Long day. We left our Houghton hotel at 9:00 AM and 68 degrees and drove down to the city center to look around a bit more before heading north to see the rest of the Keweenaw Peninsula. After some starts and stops, trying to forge a plan, we drove across the bridge and headed north. The drive was a very pleasant one through small towns, harbors and villages and up narrow roads tight with trees that formed a canopy over the road, creating a tunnel for cars to pass through. I kept my eyes peeled into the woods looking for animals, but did not see any. I remember encountering a bear once or twice in our travels and was hoping to see one today, but it didn't happen.
The road went through Keweenaw County, through Calumet, through Minetonka and through Copper Harbor before coming to a dead end at land’s end. On the way back south on route 26, that hugs the lake for many miles on the west side of the peninsula, we found several wonderful lookouts where we took many photos of the lake and the beaches and the colorful lighthouses. One stop was called Fanny Hooe and another Eagle’s Harbor.
I was surprised that this area was not teeming with tourists. It is the first day of August and, with all of the state parks and campgrounds in this area, I thought there would be more traffic, more people relaxing in this wonderful place. But that didn’t seem to be the case. At least, not this summer.
We learned that this peninsula was once active in the mining of copper. And we saw evidence of many copper mines and the old Quincy Mine and Hoist along the main highway. See the photo.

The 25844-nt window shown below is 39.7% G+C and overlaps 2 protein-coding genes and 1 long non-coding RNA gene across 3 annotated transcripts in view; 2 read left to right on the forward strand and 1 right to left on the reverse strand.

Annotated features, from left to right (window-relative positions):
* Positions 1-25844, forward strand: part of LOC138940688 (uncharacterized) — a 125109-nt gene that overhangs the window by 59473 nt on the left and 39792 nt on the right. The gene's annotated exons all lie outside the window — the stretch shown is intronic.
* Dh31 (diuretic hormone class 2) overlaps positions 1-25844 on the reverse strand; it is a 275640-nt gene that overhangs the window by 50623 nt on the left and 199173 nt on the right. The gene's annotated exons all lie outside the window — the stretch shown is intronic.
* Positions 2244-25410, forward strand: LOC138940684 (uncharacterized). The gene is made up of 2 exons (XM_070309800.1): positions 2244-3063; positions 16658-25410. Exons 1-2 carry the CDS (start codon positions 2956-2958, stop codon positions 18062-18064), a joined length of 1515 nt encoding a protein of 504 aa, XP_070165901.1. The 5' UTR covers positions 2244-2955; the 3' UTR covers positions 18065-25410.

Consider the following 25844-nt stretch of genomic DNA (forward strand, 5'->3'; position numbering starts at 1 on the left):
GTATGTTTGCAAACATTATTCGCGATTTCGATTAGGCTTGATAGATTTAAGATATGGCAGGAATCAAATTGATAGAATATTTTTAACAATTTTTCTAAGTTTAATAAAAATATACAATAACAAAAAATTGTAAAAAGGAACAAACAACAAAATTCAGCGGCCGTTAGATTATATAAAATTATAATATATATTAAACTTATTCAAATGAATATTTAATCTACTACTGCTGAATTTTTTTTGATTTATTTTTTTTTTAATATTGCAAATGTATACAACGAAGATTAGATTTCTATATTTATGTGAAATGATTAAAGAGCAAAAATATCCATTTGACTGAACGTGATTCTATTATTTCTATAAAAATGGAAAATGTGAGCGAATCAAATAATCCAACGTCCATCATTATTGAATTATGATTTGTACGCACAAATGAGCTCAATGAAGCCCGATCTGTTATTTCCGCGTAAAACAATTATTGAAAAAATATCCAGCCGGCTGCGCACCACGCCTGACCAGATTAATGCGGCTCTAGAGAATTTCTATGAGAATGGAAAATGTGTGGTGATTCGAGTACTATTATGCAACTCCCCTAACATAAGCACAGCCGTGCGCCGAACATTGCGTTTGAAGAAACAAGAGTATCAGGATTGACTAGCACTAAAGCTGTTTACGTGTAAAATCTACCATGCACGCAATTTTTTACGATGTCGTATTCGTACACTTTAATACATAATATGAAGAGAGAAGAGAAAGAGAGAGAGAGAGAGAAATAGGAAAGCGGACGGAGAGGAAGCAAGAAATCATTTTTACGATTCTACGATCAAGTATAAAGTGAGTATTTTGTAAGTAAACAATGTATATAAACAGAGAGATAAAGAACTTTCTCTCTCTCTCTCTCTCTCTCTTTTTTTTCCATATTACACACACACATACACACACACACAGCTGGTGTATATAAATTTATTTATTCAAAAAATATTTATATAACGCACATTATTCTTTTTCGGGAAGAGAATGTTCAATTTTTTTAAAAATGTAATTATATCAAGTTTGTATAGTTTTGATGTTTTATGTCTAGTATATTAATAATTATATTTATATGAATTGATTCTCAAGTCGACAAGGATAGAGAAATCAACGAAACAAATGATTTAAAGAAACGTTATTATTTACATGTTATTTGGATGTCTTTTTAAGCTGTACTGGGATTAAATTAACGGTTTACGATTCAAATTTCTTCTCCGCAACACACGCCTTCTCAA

As we headed back south and westward along the southern shore of Superior, I felt like we were driving the Road Less Traveled, for there was not a lot of traffic and the southern coast was mainly one quaint town after another, many looking the worst for wear, as most of the businesses were closed and abandoned. We wondered why people were still living in these areas, or why the businesses had not succeeded.
Things came to life when we hit Superior, MI, a harbor bustling with activity. We saw freighters waiting to be loaded with grain from the many grain elevators along the way and industries we could not identify. And then we crossed the bridge passing into Duluth, MN, seemingly a twin city of Superior, across the river. There is a lot of construction in this area and finding our hotel was more than the average challenge, for the roads have changed and the GPS could not find them. Our hotel clerk told us not to use the hotel address but that of the neighboring Kohle’s. Interesting.
We gained an hour this afternoon, so the clock really doesn’t register the time that our bodies are feeling right now. After getting settled in, we spent some time shoring up several more reservation for future days on the road, having dinner and calling it a day. Tomorrow, back to Canada and to Winnipeg, Manitoba.